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Infighting harming only Sikhs: Experts

Bajinder Pal Singh

CHANDIGARH, April 4: While the community celebrates its tercentenary, Sikh intellectuals today observed that it was internecine fighting which was causing a lot of harm.

Differences among the community members, particularly its leaders, came under attack from Justice Mota Singh, the first Asian to become a Judge in England, on the concluding day of the seminar on "Relevance of Khalsa Value System in the 21st Century", organised by the Anandpur Sahib Foundation to mark the tercentenary.

Chairing the session on "Sikh Diaspora: The Spirit of Enterprise", Justice Mota Singh observed that the reason the youth was straying away from the path of religion was that the community was ridden with differences. He wondered whether the community leaders were aware about the alienation being caused by their activities. "There is more to life than self-indulgence and personal power," he said. Children, especially in the West, were susceptible to all kinds of pressures and this could be tackled by inculcating a sense of pride in the ideals, history and culture, he observed. The talk of internecine rivalry acquired relevance as during the course of the seminar, an unsavory scene was created with some personal remarks being passed. This was later criticised by some members of the audience.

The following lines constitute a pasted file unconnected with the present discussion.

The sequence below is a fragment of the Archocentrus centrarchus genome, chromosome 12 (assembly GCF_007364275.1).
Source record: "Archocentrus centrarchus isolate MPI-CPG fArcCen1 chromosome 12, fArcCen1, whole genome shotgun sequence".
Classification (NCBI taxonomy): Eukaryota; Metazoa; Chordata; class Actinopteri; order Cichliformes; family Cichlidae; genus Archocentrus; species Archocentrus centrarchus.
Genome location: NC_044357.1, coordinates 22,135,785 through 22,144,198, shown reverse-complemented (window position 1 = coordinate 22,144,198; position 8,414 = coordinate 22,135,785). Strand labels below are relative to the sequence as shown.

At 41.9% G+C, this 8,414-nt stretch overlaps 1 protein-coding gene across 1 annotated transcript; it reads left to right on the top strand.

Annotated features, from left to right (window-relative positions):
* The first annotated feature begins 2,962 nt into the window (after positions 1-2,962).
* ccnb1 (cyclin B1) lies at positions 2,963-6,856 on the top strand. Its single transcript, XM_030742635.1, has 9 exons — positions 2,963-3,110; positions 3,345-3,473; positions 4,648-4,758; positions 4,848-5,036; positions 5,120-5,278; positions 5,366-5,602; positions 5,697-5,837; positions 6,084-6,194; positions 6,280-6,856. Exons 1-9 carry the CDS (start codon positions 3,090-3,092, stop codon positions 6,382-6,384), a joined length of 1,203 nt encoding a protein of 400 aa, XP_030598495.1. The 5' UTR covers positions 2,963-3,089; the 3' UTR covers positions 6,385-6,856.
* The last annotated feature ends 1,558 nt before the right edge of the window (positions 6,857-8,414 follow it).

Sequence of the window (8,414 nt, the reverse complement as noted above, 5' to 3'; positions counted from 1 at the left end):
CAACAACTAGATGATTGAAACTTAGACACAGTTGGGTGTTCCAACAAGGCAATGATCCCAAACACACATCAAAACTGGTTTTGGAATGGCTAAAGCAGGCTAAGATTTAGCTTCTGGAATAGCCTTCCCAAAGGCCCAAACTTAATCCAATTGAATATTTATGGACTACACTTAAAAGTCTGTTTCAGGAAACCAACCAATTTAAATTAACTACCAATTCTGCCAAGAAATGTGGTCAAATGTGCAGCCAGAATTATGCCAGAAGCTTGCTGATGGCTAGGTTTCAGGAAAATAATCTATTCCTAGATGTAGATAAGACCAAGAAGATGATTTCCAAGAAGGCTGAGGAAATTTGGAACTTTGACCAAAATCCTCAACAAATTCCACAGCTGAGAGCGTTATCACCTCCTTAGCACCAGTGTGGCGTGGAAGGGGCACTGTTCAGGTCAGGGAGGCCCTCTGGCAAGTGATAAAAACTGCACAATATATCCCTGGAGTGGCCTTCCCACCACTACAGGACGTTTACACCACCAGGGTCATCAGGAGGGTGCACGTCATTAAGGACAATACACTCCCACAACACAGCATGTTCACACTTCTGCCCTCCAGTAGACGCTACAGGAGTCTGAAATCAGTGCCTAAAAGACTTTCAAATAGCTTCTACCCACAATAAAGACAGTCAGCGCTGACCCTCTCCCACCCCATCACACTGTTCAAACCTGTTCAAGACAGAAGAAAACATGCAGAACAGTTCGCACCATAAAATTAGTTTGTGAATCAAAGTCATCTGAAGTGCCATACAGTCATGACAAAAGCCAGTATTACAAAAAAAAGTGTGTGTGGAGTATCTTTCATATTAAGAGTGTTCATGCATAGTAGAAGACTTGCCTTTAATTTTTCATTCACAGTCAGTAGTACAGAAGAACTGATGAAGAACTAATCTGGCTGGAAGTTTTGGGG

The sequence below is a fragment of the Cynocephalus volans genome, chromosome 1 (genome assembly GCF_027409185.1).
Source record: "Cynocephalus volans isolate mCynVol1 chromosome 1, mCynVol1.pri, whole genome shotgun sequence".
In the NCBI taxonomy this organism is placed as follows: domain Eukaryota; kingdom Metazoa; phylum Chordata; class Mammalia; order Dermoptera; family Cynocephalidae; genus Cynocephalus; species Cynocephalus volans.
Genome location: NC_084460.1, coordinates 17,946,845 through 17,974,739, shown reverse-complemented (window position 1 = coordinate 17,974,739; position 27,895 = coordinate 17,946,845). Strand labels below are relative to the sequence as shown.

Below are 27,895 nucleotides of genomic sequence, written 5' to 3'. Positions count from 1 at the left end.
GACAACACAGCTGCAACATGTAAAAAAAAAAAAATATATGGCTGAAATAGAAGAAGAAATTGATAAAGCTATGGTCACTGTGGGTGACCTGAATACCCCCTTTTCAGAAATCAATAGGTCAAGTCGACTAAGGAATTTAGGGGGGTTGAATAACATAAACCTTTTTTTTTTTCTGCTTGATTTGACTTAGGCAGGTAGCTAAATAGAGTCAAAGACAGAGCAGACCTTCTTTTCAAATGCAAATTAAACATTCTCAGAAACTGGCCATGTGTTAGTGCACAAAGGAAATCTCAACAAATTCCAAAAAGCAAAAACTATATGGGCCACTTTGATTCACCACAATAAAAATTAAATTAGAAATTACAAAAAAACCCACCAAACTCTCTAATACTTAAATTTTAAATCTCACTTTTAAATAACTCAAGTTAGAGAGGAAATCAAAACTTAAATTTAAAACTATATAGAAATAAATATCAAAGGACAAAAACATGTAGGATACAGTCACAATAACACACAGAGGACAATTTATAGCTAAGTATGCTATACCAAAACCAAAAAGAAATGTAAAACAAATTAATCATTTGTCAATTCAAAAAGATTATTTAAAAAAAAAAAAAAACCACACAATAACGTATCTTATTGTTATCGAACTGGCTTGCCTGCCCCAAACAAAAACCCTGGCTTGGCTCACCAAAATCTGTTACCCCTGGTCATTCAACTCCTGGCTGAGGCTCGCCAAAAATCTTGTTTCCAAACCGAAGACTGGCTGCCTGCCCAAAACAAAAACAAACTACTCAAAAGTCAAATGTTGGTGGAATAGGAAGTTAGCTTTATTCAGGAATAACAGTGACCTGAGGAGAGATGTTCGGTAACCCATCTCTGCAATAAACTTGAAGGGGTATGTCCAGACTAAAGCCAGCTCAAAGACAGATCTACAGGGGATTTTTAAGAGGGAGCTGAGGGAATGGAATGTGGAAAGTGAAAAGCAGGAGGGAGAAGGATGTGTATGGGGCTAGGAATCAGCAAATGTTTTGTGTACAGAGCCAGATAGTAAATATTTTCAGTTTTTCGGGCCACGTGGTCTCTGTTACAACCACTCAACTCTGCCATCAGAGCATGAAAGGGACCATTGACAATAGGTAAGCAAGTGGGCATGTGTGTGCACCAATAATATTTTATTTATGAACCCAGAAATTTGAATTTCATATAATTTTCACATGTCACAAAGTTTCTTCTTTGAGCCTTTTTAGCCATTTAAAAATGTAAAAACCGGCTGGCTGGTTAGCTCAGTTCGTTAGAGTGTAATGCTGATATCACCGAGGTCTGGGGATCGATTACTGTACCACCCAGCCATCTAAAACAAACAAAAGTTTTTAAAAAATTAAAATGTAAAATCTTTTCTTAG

Harbhajan Singh Yogi, the famous preacher, said the West had no option but to embrace Sikhism. "The difficulty is that many people have no experience of Sikhism and we have no pride in Sikhism," he observed. Talking about the spate of constructions, Yogi made a snide remark that a contract seems to have been forged with marble. "Few original bricks remain and we find marble everywhere."

The identity crisis being faced by the community was referred to by Gen Himmat Singh Gill (retd) and another young participant. The morning session had three papers being presented on "Equality and Social Order". Dr J.S. Grewal, former Vice-Chancellor of Guru Nanak Dev University, traced how Sikhism resulted in a social revolution. Prof Indu Banga of the Department of History and Dr Gurnam Kaur also made presentations on the question of equality as enunciated by the Khalsa social order. Inderjit Singh Sandhu of the Anandpur Sahib Foundation later thanked the participants.

The three-day seminar was marked by lack of participation by any foreign social science or theology experts. While the topic of the seminar referred to the 21st century, few participants belonging to the younger generation were present on the occasion.

Copyright © 1999 Indian Express Newspapers (Bombay) Ltd.

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